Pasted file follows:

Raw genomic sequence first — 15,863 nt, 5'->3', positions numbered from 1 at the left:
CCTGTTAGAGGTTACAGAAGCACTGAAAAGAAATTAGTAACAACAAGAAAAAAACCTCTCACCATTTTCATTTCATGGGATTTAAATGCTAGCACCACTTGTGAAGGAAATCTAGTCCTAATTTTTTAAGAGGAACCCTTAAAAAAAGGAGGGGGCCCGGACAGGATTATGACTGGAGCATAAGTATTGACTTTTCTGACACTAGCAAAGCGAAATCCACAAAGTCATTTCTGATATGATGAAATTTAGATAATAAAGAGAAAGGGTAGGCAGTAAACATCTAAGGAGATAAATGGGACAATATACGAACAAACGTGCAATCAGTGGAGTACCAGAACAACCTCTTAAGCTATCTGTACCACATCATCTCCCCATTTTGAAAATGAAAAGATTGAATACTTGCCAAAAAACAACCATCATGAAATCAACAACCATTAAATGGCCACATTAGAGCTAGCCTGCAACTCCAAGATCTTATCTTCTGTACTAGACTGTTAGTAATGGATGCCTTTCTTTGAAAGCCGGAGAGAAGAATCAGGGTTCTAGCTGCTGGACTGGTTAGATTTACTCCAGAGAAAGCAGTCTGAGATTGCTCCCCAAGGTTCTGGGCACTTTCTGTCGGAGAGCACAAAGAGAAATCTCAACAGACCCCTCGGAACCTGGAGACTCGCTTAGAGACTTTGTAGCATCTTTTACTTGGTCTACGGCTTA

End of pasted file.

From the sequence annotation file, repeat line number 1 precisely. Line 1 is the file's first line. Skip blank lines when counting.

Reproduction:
Raw genomic sequence first — 15,863 nt, 5'->3', positions numbered from 1 at the left: